The nonagenarian fashion icon is cleaning out her closet to sell personal items at an eponymous pop-up shop at Bergdorf Goodman.
At the age of 96, style icon Iris Apfel has concluded that the best way to organize her legendary fashion and jewelry collection is, basically, to not organize it. Apfel, who has homes on Park Avenueand in Palm Beach, says that she simply hangs her clothing in various closets and tries to “keep everything clean and tidy as we go along. Being clean and being organized are different things.”
Apfel, despite declaring herself “the antithesis of an organized housewife,” does seem to follow a few basic constants: She divides her clothing by occasion, maintaining separate closets for formalwear, cocktail and dressy wear, and more casual outfits (she’s a big fan of tights, jeans and “big, old sweaters” when she works). Her sweaters are all kept together, while her jewelry is stored in special bins. And she does rotate some pieces by season.
When it comes to cleaning out her closets, Apfel says she has “no tricks. I just use common sense, which is no longer very common.” Thus, she donates clothing to thrift shops, schools, and, in particular, the Peabody Essex Museum in Salem, Massachusetts, to which she has bequeathed hundreds of items of clothing as well as accessories. (The collection was originally featured in the New York Metropolitan Museum of Art’s 2005 show, Rare Bird of Fashion: The Irreverent Iris Apfel, before moving onto the Salem museum, which Apfel selected due to liking the staff.)
What may come as a surprise for a woman her age: Apfel doesn’t get any professional help maintaining her wardrobe, though she respects others who do. “My system is organized for me; it’s not as bad as I make it out to be. I joke about it,” she says.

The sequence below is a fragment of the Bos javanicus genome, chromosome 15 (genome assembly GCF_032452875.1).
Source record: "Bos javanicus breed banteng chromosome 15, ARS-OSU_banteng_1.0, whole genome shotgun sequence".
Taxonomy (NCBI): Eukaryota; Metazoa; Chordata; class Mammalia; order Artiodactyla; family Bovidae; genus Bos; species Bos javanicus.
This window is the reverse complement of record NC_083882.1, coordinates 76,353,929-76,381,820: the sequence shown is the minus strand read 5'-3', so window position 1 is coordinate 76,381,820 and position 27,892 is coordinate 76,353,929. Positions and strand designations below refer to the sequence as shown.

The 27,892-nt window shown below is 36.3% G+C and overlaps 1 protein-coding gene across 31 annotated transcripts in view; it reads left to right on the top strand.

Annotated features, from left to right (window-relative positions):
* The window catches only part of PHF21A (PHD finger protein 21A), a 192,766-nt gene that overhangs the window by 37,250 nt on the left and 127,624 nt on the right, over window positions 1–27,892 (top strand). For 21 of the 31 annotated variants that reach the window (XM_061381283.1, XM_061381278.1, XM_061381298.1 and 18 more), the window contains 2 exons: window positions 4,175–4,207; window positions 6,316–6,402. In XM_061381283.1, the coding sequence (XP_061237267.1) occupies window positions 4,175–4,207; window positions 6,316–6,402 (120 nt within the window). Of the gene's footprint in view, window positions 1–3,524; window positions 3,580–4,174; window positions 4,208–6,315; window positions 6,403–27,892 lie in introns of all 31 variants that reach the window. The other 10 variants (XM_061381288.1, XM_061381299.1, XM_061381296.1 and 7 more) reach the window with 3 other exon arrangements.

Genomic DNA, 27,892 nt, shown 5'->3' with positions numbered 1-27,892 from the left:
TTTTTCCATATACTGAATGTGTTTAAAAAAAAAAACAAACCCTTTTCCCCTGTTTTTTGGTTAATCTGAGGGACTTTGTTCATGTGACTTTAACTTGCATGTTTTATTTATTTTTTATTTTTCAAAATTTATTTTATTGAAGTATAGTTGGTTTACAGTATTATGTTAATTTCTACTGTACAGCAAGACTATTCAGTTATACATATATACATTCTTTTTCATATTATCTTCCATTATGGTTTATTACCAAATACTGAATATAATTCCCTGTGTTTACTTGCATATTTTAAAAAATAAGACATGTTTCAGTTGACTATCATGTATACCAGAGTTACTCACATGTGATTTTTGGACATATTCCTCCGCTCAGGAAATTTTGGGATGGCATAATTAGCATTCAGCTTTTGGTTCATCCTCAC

One reason Apfel recently cleaned out her closets is to sell some items at Bergdorf Goodman: Through March 27, the department store will have an Iris Apfel pop-up shop on its third floor, offering both exclusive merchandise—created in collaboration among Bergdorf Goodman, Apfel and designers like Naeem Khan and Alain Mikli—as well as Apfel’s personal items pulled straight from her own wardrobe, including an embroidered Chinese silk robe; Lucite, Bakelite, and Berber jewelry; and a bejeweled owl pendant necklace, of her own design.
As of March 15, Bergdorf Goodman’s Fifth Avenue windows will pay homage to Apfel’s legacy, featuring clothing and accessories she has donated to the Peabody Essex Museum. They and the pop-up shop are also celebrating Apfel’s newly published book, Iris Apfel: Accidental Icon, which contains maxims, anecdotes, personal photographs, Disney cartoons, and vintage postcards, among many colorful visuals.